| Therapeutic Dosages
| Therapeutic Uses
What Is the Scientific Evidence for Vitamin B
| Safety Issues
| Interactions You Should Know About
is required for the proper function of more than 50 enzymes. Without it, your body would not be able to release energy or make fats from carbohydrates. Vitamin B
is also used to make sex hormones and other important chemical signal molecules.
comes in two principal forms: niacin (nicotinic acid) and niacinamide (nicotinamide). When taken in low doses for nutritional purposes, these two forms of the vitamin are essentially identical. However, each has its own particular effects when taken in high doses. Additionally, a special form of niacin called inositol hexaniacinate has shown some promise as a treatment with special properties of its own.
The official US and Canadian recommendations for daily intake of niacin are as follows:
- 0-6 months: 2 mg
- 7-12 months: 4 mg
- 1-3 years: 6 mg
- 4-8 years: 8 mg
- 9-13 years: 12 mg
- 14 years and older: 16 mg
- 14 years and older: 14 mg
: 18 mg
: 17 mg
Because the body can make niacin from the common amino acid tryptophan, niacin deficiencies are rare in developed countries. However, the antituberculosis drug isoniazid (INH) impairs the body's ability to produce niacin from tryptophan and may create symptoms of niacin deficiency.
Good food sources of niacin are seeds, yeast, bran, peanuts (especially with skins), wild rice, brown rice, whole wheat, barley, almonds, and peas. Tryptophan is found in protein foods (meat, poultry, dairy products, fish). Turkey and milk are particularly excellent sources of tryptophan.
When used as therapy for a specific disease, niacin, niacinamide, and inositol hexaniacinate are taken in dosages much higher than nutritional needs, about 1 to 4 g daily. Because of the risk of liver inflammation at these doses, medical supervision is essential.
Many people experience an unpleasant flushing sensation and headache when they take niacin. These symptoms can usually be reduced by gradually increasing the dosage over several weeks or by using slow-release niacin. However, slow-release niacin appears to be more likely to cause liver inflammation than other forms. Inositol hexaniacinate may also cause less flushing than plain niacin, and if you take an aspirin along with niacin, the flushing reaction will usually decrease.
There is no question that niacin (but not niacinamide) can significantly improve
profile, reducing levels of total and LDL ("bad") cholesterol and raising HDL ("good") cholesterol.
However, unpleasant flushing reactions as well as a risk of liver inflammation and dangerous interactions with other cholesterol-lowering drugs have kept niacin from being widely used (see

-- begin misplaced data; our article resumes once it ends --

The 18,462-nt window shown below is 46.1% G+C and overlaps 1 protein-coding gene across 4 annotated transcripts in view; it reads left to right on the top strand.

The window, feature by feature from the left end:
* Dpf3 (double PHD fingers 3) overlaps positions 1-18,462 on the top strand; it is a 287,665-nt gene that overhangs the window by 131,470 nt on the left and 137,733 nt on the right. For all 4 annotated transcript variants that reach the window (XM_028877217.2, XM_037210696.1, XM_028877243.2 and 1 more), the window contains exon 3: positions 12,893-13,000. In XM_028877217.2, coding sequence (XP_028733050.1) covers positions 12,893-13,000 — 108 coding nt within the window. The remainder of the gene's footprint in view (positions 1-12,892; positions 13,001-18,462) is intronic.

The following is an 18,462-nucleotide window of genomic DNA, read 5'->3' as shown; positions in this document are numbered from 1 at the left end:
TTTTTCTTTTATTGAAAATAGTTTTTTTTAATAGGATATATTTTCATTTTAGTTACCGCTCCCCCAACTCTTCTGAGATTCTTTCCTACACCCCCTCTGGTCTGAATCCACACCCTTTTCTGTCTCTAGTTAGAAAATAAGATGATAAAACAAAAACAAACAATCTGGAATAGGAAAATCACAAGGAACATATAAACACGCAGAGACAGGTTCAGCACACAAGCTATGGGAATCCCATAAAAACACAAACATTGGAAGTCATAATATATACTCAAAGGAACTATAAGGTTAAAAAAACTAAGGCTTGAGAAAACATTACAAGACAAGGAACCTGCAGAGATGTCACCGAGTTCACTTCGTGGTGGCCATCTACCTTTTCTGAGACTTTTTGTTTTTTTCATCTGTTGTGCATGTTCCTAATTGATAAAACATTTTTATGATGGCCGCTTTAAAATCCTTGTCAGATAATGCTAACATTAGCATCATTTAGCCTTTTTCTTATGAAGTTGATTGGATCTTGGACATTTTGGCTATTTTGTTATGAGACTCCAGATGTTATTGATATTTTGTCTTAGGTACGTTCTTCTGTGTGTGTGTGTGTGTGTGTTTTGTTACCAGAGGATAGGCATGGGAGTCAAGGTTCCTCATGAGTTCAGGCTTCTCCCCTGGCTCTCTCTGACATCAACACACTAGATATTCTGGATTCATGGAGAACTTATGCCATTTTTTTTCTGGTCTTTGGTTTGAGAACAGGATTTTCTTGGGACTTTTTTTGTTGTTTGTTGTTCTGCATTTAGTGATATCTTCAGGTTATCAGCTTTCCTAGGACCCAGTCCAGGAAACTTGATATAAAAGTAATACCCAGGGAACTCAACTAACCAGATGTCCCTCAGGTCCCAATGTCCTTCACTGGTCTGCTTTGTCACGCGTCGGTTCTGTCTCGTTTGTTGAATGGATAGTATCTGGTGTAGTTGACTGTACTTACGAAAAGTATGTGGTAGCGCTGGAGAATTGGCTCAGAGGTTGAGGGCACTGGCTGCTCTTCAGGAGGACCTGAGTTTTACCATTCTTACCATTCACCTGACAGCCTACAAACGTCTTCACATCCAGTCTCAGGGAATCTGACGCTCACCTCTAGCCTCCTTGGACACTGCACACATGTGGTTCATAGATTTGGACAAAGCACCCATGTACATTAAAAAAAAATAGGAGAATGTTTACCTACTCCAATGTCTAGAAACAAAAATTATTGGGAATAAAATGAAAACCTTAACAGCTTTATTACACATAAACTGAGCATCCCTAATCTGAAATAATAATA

Niacinamide may improve blood sugar control in both children and adults who already have diabetes.
In addition, some evidence had suggested that regular use of niacinamide (but not niacin) might help
in children at special risk of developing it;
unfortunately, subsequent studies indicate that it probably does not work.
Preliminary evidence suggests that niacinamide may be able to decrease symptoms of
and help control polymorphous light eruption, a type of
niacinamide has shown some promise for skin conditions. In a double-blind study of 50 women with signs of
, use of a niacinamide cream significantly improved skin appearance and elasticity as compared to placebo cream.
Niacinamide cream has also shown promise for
The inositol hexaniacinate form of niacin (taken orally) may be helpful for
In addition, weak and in some cases contradictory evidence suggests one of the several forms of niacin might be helpful for people with
A new use of niacin was reported in 2007: it appears that some people take very high doses of niacin (in the neighborhood of 2.5 to 5 grams at a time ) in the belief that it will mask drugs in the urine.
However, not only does niacin fail to conceal the presence of drugs on a urine drug screen, when taken suddenly at doses this high, niacin can cause life-threatening problems involving the liver and heart. In addition, it can dangerously disturb blood sugar regulation and blood coagulation.
What Is the Scientific Evidence for Vitamin B
Niacin is one of the best researched of all the vitamins, and the evidence for using it to treat at least one condition—high cholesterol—is strong enough that it has become an accepted mainstream treatment.
Niacin has been used since the 1950s to improve
profile. Several well-designed
studies have found that niacin can reduce LDL ("bad") cholesterol by approximately 10% and triglycerides by 25% while raising HDL ("good") cholesterol by 20% to 30%.
Niacin also lowers levels of lipoprotein(a)—another risk factor for atherosclerosis—by about 35%. Long-term studies have shown that use of niacin can significantly reduce death rates from cardiovascular disease.
Niacin appears to be a safe and effective treatment for high cholesterol in people with diabetes as well, and (contrary to previous reports) does not seem to raise blood sugar levels.